20 – I agree that the council should listen to consultations of local residents, if the responses are all from local residents! This was not the case here – given the issues I have already described, it seems obvious that many responses (yes, including the ‘OBJECT’ ones people voting for the new policy), probably the majority of them, were from non-residents who swamped the process. Obviously a name and address requirement could still be abused (by people entering false details), but it would be far more likely to be dominated by people who are genuinely local residents, and would therefore have more credibility.
    Anyway I must go, but it’s been interesting to chat.

  • hackney resident did you attend the meeting at shoreditch town hall in 1990,when all locals went to complain to their so called councillors about all the newly opened late night venues and the anti-social behaviour they were causing?Browns had already been opened for nine years and wasnt a problem then and isnt now.The meetings I have attended lately I have been told that the area is changing,this by councillors.You say that local residents are now uniting to voice their opinion on these issues.The Shoreditch panel which represents all the estates in the area,some 12-15000 residents isnt one of them.The council never consulted them or any of the T.A.s that make up the panel. They have told the council about this,the reason being that local girls from the estates will lose their jobs if the council get their way.

  • Hackney resident

    22 – whenever a bar or club applies for a licence renewal or extension, they always claim they are not part of the problem – I have lost count of the number of times I have heard this excuse! The reality is they ALL contribute to the problems to some extent, I would say sex clubs probably more than average as they attract stag groups. As for estate representation, I attend meetings regularly on estates, and I can assure you the vast majority of attendees (many of whom are TRA reps) agree with our stance – indeed, many of them are very annoyed that so much valuable police time is now spent dealing with the chaos in Shoreditch and Dalston on Fri/Sat nights, almost all of it caused by non hackney residents who are simply visiting the area to get drunk (or leer at strippers), rather than being available to deal with issues arising with people who actually live here. If the bars are reduced, and other activities increased instead (retail, small office, residential etc), there will be a much wider range of employment opportunities for local people, rather than the current dominance of low-paid, late-night work in bars and clubs.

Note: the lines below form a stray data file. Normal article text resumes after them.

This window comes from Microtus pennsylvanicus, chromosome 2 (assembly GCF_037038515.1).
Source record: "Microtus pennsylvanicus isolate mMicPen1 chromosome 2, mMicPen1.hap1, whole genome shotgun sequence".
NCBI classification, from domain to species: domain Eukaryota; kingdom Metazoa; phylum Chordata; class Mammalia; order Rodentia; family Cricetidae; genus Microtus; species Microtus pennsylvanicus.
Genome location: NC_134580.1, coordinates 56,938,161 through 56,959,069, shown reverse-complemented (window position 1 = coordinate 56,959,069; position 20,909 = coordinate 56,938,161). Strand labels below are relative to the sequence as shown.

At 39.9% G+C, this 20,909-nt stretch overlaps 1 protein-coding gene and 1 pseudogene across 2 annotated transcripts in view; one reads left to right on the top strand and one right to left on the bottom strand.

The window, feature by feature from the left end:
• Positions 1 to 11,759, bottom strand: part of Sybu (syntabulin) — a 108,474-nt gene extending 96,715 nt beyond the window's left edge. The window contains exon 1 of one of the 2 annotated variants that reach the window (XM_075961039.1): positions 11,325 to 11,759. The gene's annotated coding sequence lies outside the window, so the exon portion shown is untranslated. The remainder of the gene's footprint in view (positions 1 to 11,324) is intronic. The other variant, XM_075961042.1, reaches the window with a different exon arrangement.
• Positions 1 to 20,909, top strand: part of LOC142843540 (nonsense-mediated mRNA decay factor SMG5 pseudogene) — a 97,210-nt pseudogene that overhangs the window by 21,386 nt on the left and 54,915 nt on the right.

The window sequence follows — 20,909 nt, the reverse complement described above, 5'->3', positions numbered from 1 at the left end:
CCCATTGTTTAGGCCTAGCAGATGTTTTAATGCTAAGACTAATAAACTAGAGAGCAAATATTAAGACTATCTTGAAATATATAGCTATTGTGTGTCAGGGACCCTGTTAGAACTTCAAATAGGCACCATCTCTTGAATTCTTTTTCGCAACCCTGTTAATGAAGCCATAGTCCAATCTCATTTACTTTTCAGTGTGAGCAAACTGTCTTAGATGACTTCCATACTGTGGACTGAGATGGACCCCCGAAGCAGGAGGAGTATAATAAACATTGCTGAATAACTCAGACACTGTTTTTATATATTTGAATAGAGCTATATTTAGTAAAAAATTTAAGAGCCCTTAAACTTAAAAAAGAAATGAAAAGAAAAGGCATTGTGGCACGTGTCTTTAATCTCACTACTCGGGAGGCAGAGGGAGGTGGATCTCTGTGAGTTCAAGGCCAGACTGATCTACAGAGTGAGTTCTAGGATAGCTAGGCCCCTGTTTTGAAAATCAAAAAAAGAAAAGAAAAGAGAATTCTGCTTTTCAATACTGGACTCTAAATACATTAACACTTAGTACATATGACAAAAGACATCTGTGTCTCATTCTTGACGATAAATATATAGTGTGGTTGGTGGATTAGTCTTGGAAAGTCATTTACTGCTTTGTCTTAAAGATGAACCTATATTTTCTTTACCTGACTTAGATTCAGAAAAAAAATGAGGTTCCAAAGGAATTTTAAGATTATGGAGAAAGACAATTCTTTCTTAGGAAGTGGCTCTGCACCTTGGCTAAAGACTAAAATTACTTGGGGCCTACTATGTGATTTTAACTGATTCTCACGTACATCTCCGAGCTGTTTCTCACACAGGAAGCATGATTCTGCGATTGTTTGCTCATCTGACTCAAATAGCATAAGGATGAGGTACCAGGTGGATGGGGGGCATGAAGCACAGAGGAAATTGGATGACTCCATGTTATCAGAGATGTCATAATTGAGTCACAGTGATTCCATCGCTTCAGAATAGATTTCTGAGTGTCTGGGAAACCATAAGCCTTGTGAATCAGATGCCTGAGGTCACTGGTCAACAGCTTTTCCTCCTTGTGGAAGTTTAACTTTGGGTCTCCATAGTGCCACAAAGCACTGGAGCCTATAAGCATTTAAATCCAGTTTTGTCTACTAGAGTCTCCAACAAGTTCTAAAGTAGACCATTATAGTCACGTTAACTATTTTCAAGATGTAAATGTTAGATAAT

• hackney resident I suggest you ask the council for their own crime and anti-social behaviour figures to see where the problems for the police lie.You will then be able to go to one of your meetings possibly a C.A.P.meeting and make an official complaint about police hours and money being wasted and where i.e.which clubs are the problem.And being backed up by those figures you will have a pretty good arguement.

  • Tony N

    Hackney Resident interesting wording in your last statement, particularly the agree with our stance comment. Work for the council or a councillor?

    So you know how often the police are called out? Why did the police not object to the renewals of licenses previously if there really was such a terrible problem? Why was there an extension granted for the white horse? If there was a “real” problem rather than a perceived problem the police would be screaming about the venues but that hasn’t happened.

    As for the regeneration of the inner city, the current economic climate does not really support that unless the council is willing to cut business rates etc to attract new businesses into the borough. The concept of providing new work only works if the local community skill sets fit the influx of business needs or else workers will come in from other boroughs. No offence but those regeneration plans have fallen flat on their face before because of the skills issue. So where does all the money come from to retrain people and provide housing and council tax benefit whilst those people that need training take it? All I am seeing is a council looking for excuses that their brillant plan to get rid of 4 pubs and a sex shop failed miserably. Lets face it, if the pubs were any real trouble to the police the licenses would have been lost ages ago and the lets ask the public well it didnt work the way the council wanted so lets pretend we didn’t ask anyone and claim that everyone who voted was out of the borough multi voting as we the council screwed up big time.